Moment of inertia of a body, about a given axis, is defined as the property by virtue of which it is unable to change its state of rest or of uniform rotational motion without the help of external torque. Moment of inertia depends upon the mass of body and distribution of mass about the axis of rotation. Moment of Inertia of a body, about a given axis, is equal to the sum of the products of masses of all particles of the body and squares of their respective perpendicular distances from the axis of rotation. Unit of moment of inertia is kg m2 in SI system and g cm2 in CGS system.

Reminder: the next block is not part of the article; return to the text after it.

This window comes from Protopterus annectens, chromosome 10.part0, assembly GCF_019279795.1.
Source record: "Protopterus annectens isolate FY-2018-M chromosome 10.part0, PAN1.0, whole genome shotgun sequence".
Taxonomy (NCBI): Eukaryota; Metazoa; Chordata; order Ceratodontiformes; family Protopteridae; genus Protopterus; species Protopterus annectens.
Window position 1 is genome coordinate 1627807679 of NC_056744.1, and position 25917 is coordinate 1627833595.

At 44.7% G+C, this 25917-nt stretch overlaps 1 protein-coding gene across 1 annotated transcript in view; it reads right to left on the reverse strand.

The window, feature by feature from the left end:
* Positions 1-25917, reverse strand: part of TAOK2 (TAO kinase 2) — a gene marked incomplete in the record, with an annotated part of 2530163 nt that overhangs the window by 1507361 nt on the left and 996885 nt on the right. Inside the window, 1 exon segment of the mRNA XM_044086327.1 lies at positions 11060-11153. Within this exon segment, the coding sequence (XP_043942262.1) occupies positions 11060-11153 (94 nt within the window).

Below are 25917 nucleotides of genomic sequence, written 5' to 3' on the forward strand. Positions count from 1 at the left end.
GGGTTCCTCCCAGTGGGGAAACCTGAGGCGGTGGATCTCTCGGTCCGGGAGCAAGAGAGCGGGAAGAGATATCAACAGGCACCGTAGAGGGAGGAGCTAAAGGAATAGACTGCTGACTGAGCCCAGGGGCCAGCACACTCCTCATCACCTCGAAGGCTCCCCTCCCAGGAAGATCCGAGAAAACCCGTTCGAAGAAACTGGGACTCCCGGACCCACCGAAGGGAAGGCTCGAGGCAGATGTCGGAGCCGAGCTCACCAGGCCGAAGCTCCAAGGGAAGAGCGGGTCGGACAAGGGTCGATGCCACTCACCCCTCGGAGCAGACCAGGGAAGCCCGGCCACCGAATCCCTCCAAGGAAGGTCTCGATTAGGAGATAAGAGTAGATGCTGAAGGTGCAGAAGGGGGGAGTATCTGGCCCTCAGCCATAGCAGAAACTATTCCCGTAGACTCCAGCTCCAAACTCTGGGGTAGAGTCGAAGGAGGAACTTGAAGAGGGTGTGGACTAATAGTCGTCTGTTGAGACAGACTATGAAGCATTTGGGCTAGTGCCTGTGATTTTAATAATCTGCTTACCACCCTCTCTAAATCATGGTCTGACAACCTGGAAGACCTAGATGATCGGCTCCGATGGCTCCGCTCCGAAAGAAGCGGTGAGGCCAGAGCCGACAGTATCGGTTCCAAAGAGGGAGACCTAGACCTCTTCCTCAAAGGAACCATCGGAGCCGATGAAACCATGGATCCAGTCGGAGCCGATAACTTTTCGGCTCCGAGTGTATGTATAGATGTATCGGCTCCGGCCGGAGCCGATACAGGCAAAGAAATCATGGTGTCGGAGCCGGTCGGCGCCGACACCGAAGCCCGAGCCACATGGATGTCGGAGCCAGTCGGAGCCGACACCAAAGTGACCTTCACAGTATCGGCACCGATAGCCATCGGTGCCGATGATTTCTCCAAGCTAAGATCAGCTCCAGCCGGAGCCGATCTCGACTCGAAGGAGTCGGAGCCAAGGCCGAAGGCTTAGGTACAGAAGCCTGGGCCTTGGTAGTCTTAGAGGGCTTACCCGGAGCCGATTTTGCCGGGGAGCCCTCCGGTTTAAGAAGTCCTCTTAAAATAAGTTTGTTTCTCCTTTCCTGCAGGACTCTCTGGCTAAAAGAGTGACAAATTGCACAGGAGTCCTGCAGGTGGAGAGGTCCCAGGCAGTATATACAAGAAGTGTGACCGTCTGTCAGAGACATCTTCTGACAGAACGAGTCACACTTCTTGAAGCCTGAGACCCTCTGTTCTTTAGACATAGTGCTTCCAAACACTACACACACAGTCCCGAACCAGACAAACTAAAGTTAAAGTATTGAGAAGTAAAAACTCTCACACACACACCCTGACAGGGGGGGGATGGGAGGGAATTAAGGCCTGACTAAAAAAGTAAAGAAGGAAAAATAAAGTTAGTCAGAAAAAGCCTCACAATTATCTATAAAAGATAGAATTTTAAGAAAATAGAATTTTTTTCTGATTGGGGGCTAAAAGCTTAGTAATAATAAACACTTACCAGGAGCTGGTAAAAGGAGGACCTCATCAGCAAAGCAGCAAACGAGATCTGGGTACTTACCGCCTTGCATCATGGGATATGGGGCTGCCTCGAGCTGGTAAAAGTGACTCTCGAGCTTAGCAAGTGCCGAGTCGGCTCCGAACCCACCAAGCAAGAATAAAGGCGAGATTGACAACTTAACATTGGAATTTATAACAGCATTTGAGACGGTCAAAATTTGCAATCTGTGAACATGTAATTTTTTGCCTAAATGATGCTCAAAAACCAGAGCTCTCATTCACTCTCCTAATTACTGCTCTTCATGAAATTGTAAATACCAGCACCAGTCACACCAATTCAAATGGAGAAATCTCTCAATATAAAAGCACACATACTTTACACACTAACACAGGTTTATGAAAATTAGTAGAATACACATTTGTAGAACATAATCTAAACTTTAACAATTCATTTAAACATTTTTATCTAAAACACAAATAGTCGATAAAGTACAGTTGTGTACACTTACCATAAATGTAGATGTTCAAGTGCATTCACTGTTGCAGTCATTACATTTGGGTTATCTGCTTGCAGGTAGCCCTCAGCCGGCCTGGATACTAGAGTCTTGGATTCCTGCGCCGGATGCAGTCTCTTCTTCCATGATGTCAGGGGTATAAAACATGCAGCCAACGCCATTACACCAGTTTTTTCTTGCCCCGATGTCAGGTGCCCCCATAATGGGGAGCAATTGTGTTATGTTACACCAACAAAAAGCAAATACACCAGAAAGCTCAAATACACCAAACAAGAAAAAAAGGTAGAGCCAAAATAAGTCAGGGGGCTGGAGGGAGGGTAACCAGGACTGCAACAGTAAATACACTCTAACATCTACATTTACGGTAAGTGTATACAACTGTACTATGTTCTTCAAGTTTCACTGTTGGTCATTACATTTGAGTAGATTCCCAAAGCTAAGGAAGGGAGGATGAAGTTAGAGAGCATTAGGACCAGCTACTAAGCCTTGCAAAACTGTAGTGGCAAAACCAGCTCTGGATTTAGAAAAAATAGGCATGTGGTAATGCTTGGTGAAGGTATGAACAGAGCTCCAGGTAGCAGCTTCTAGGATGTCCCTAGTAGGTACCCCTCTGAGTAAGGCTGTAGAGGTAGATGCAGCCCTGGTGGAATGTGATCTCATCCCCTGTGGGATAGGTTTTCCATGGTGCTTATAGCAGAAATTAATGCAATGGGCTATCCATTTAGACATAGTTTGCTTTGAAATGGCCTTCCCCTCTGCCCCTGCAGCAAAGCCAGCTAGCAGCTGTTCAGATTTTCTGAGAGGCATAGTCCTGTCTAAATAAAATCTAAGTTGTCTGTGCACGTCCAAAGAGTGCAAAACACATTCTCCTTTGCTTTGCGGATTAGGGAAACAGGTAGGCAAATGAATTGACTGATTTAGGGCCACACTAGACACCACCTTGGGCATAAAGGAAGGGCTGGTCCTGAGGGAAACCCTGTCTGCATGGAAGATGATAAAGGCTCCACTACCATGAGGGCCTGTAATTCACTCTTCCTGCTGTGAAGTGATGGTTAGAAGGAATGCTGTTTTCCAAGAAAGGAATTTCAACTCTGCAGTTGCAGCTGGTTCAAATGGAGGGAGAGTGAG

Moment of inertia can be calculated for a particle, thin straight rod, ring, solid disc, annular disc, solid sphere, rectangular lamina, rectangular block, cylinder etc.

Radius of gyration is the perpendicular distance of a particular point from the axis of rotation at which, if the whole mass of the body were supposed to be concentrated, the moment of inertia would be the same as that with the actual distribution of mass. Radius of gyration of a body about a given axis is equal to the square root of the mean of the squares of distances of various particles of the body from the axis of rotation.

Two theorems used for the study of moment of inertia of different bodies are perpendicular axes theorem and parallel axis theorem.

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